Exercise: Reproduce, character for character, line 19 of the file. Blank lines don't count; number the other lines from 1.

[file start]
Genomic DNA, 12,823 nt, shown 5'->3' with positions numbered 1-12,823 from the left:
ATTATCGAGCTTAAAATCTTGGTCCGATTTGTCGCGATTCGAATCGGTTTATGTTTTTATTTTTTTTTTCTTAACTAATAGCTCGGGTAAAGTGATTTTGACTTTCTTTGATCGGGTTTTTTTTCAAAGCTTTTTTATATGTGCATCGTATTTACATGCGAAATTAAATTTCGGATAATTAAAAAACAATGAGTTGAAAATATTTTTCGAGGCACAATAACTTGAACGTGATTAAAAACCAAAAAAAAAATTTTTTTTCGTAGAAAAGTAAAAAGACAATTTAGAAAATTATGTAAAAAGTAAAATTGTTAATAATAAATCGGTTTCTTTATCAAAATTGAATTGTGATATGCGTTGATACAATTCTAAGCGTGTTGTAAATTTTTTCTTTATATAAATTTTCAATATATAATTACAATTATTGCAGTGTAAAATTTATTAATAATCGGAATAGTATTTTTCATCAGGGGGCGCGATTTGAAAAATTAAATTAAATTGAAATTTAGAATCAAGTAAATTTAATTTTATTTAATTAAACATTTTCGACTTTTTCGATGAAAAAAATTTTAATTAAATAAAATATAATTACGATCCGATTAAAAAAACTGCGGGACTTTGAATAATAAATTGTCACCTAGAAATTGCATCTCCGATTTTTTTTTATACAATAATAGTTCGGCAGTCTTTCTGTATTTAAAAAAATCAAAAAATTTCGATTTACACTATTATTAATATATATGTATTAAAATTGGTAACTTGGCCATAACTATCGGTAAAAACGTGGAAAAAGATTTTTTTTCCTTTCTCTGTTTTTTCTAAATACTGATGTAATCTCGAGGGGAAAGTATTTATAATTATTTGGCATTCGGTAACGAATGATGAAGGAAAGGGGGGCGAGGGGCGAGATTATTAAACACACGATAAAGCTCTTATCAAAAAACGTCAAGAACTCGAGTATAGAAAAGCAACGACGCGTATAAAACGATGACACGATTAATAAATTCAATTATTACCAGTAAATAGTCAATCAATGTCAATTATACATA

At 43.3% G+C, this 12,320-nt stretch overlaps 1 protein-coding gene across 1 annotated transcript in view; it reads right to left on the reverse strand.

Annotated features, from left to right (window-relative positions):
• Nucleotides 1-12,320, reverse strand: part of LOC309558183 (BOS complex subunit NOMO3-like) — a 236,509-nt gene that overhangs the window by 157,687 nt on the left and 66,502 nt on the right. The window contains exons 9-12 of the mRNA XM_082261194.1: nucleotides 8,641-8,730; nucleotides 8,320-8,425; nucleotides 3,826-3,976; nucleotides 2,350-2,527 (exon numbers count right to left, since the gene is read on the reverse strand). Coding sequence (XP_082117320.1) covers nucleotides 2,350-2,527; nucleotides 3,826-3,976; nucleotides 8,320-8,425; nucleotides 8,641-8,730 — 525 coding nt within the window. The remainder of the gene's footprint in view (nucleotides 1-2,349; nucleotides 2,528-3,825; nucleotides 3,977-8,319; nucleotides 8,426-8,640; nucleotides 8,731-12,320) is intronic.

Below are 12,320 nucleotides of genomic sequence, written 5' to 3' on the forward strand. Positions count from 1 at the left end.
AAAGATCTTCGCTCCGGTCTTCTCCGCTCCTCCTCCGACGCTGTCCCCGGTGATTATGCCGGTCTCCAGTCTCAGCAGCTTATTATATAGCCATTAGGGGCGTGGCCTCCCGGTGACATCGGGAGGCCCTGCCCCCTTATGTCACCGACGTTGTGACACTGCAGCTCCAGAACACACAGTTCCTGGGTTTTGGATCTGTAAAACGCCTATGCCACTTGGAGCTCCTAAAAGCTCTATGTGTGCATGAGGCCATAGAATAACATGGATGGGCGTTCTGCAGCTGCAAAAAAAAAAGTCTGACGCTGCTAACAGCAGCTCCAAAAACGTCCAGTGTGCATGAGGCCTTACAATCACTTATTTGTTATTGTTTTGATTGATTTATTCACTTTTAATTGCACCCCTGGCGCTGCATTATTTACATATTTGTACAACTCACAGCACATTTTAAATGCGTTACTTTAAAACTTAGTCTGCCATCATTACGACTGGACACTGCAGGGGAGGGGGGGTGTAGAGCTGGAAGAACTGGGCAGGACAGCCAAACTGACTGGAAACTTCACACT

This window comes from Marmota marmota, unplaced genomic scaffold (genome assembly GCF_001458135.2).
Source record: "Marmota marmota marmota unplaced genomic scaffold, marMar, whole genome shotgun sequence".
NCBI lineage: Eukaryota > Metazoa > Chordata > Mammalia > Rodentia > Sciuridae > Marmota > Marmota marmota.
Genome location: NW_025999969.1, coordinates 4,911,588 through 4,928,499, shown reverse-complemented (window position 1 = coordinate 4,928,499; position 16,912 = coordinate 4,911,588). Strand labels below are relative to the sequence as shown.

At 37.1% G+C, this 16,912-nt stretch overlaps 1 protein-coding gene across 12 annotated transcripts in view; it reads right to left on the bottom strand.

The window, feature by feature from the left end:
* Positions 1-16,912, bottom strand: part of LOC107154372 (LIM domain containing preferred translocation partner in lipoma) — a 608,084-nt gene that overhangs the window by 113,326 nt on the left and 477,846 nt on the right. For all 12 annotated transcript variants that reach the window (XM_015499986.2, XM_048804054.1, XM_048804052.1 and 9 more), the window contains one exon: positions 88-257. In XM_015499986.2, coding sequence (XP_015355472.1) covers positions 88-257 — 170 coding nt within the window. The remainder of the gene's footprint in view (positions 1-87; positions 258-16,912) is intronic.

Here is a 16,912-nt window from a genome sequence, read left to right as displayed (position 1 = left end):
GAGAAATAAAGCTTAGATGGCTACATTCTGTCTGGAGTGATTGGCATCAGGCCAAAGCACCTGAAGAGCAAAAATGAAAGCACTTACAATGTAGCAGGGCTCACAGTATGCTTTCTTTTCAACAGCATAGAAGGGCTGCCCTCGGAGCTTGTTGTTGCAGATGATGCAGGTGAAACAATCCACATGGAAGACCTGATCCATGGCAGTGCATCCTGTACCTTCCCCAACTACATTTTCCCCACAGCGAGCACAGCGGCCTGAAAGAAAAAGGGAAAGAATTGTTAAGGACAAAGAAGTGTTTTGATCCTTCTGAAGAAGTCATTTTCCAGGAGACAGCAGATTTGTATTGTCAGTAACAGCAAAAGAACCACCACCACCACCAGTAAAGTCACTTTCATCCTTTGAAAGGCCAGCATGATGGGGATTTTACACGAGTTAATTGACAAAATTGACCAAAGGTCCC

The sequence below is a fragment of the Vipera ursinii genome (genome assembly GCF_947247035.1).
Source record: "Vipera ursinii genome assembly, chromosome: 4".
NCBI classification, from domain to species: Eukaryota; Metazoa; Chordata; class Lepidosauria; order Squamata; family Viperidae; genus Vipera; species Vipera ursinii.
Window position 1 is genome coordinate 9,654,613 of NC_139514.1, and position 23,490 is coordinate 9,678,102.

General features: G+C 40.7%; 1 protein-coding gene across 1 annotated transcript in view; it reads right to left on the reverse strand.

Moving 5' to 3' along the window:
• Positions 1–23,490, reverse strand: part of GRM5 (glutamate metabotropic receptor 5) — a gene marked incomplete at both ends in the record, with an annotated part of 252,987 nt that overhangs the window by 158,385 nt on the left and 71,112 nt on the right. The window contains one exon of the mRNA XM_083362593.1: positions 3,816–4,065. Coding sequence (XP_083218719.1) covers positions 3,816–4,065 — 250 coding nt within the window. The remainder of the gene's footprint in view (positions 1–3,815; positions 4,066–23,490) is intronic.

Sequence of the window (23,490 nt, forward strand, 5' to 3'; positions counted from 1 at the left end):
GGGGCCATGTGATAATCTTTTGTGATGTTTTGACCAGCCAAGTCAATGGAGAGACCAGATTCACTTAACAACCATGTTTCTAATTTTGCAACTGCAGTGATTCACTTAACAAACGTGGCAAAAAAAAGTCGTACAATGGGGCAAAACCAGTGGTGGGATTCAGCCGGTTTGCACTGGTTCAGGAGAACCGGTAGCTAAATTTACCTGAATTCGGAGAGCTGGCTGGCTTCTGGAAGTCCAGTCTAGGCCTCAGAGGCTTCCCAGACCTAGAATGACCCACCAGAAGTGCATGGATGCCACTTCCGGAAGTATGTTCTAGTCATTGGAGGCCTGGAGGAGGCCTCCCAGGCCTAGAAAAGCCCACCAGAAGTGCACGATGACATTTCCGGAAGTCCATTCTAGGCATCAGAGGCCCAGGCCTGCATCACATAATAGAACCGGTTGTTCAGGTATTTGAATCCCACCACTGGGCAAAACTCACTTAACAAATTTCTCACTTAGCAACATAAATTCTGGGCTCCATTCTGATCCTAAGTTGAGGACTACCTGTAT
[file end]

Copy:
NCBI classification, from domain to species: Eukaryota; Metazoa; Chordata; class Lepidosauria; order Squamata; family Viperidae; genus Vipera; species Vipera ursinii.